Deep below the earth's surface, a small map on the wall makes you realise you're not alone. The mine shaft of the Central Deborah gold mine has a bewildering network of tunnels springing from it at various levels. It feels like a hugely expansive operation, drilled out over decades.
But looking at the map is a little like looking at a diagram of the constellations in the universe. Then, our solar system is suddenly dwarfed into insignificance. And it's similar here. The shaft and tunnel system of the Central Deborah mine is one of thousands carved out beneath Bendigo. And there are several more mines that have never been properly charted. There's essentially a city beneath the city, much of it abandoned. The mines on the Deborah reef were among the last to open and the last to close.
The Central Deborah mine ran from 1939 to 1954, but as guide Pete explains before we head down into its depths, the story of the goldfields began nearly a century before then.
"In the 1850s, gold was found by ladies washing their clothes in the creek," he says. "Although this was probably an excuse to cover for the fact they were looking for gold without a licence.
"They walked to Castlemaine in order to sell it and made the mistake of telling people where they found it. By the time they got back, there were 400 blokes digging here."
Ballarat may be the goldfield town that evokes misty-eyed romanticism – largely due to the Eureka Stockade – but Bendigo was where the real riches lay, producing almost as much gold as the rest of Victoria put together.
It was more than just a boom here – it was an industry. And it took World War II to essentially kill it off. Industries were classified in relation to how useful they were to the war effort, and gold mining was put in the lowest category, so the miners ended up going elsewhere to mine other minerals. The mines that kept going or reopened were no longer commercially viable.
That means that there is still plenty of gold beneath the city – it's just that no one can make enough money dragging it out. Heading down into the mine in the hope of snaffling some is extreme wishful thinking, but it's something to keep the mind off the claustrophobia…
The Central Deborah shaft has been widened considerably to allow bigger lifts to get down. The original cages were tight four-man affairs, and if they broke down, the only way up was climbing a relentlessly vertical ladder. From the bottom of the mine, that'd take an extremely fit miner an hour and a half.
Here, they were the lucky ones. Central Deborah goes down 411 metres. Others beneath Bendigo are three times as deep.
Originally, the gold here was alluvial. But the easy pickings washed along the creeks were soon snaffled up, and the early miners had to get their shovels out. What they found was a remarkable concentration of white quartz rock reefs, which is where gold is generally found. Licences to dig for it were bought eagerly, and the remarkable disjointed network of subterranean diggings began to take shape.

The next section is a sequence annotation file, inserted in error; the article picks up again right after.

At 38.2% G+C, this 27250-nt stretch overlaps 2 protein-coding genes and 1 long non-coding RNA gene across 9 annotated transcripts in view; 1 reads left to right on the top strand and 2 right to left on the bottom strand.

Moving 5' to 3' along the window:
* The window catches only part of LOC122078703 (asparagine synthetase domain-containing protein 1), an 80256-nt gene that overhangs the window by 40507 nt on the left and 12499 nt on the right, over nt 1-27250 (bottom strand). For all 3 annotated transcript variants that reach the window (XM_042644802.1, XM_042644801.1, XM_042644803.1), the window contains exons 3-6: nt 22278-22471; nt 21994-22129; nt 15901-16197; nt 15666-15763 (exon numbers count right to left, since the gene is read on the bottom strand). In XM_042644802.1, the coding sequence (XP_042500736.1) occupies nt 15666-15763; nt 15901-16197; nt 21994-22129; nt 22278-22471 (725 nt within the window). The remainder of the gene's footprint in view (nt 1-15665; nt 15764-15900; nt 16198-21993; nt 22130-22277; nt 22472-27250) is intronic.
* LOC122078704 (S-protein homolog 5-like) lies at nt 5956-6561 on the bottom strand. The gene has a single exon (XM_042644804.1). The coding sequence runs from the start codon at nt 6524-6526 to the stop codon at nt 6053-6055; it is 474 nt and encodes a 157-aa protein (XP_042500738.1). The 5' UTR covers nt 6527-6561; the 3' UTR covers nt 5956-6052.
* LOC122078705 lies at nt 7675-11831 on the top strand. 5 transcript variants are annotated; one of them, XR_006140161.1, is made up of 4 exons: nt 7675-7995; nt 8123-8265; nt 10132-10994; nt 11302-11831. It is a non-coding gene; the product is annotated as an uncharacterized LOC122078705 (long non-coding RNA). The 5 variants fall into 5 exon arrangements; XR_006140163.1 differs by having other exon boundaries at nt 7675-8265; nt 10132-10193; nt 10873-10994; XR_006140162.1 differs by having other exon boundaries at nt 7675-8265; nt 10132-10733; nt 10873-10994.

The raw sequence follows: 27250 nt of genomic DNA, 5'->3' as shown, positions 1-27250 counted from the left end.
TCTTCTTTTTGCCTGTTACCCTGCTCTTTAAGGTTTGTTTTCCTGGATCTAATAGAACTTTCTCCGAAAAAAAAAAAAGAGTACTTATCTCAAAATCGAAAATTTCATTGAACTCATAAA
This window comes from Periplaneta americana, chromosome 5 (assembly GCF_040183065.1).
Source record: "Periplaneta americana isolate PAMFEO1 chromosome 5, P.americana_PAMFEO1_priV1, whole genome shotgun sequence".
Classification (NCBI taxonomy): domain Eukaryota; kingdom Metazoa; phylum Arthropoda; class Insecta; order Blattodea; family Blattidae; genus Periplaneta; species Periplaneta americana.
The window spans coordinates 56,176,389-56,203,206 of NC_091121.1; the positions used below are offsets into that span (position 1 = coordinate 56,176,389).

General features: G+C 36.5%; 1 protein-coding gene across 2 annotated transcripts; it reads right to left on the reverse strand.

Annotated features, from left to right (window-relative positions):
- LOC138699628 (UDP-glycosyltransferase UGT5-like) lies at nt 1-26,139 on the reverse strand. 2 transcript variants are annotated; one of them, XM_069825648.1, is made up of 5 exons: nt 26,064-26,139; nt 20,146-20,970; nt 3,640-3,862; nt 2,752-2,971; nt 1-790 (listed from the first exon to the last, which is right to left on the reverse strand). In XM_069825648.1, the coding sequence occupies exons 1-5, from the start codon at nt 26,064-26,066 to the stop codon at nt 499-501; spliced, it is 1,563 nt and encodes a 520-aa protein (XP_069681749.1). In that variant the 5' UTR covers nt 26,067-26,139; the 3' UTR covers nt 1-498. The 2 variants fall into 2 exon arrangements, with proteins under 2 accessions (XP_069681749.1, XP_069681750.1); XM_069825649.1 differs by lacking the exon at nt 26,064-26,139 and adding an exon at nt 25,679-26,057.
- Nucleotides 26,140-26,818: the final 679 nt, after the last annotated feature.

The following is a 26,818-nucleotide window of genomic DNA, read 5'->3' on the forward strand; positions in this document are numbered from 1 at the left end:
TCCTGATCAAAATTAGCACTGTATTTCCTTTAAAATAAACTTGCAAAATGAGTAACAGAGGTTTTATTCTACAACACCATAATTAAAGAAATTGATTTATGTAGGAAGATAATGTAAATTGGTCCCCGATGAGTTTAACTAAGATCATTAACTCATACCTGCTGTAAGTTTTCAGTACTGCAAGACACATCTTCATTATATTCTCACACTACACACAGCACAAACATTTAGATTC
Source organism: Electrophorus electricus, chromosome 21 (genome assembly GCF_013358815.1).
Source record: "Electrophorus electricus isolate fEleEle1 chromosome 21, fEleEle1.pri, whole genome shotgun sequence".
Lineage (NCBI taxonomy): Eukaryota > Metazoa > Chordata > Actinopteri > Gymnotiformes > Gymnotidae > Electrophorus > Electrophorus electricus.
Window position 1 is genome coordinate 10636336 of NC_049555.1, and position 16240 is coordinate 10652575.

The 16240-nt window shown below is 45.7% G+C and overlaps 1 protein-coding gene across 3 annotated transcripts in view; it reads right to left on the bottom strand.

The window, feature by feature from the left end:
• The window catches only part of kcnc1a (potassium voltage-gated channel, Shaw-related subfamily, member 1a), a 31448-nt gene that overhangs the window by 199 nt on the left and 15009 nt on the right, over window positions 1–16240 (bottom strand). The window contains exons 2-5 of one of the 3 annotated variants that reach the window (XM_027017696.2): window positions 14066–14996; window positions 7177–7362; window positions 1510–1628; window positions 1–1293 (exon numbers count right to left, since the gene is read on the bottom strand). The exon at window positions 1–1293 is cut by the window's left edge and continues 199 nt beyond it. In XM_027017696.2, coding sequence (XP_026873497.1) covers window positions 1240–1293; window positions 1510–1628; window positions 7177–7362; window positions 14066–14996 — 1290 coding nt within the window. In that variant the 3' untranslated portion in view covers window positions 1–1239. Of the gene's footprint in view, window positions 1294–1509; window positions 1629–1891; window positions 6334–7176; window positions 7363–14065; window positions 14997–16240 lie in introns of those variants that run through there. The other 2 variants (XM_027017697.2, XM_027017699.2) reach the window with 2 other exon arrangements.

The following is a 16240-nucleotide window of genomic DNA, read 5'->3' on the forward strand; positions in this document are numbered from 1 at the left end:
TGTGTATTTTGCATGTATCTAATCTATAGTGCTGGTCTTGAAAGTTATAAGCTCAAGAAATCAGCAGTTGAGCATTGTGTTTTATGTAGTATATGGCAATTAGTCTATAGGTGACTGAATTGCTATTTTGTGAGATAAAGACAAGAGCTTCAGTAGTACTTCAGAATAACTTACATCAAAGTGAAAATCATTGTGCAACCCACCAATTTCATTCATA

The tours focus not so much on the incredible riches dug out from beneath Bendigo, but the people who did it. We head past the cramped, rock-hewn "crib room", where miners would huddle to eat their lunch. A canteen with full kitchen facilities was never going to happen, so often it was a case of munching a pastie – a culinary innovation brought over by miners from Cornwall. They'd be pretty jealous now, as nearby a function room has been hollowed out in order to host weddings, work seminars and birthday parties. Underground booze-ups are the new gold, it seems.
The miners thoroughly earned their breaks though, as the work was full-on and phenomenally dangerous. The early miners used a hammer and tap method to break down the rock, ever-so-gradually chiselling away. But it was when drills came in 1886 that the carnage truly began. Pete fires one up – and it's deafening. Being underground with these going off all day must have been pretty hellish – especially given the glass particles in the quartz rock that ended up in the miners' lungs via the dust.
Thankfully, Pete is using a later era model, which comes with an air and water supply to minimise the dust.
But glass particles aren't the only dangerous substance down below Bendigo. The underground city would be an underwater city if the groundwater wasn't pumped out. And, unfortunately, it can't be channelled back into the creek as there's arsenic in it. "If we weren't pumping arsenic out, it'd be coming up in people's gardens," says Pete.
There are some secrets, it seems, that you don't want to discover…
Bendigo now has its own Art Series Hotel, inspired by artist Mark Schaller's studio and full of original artwork. Rooms at the colourful, niftily designed Schaller Studio cost from $129. See www.artserieshotels.com.au/schaller
SEE + DO
The Mine Experience Tour at Central Deborah Gold Mine costs $30. See www.central-deborah.com
David Whitley was a guest of Visit Victoria.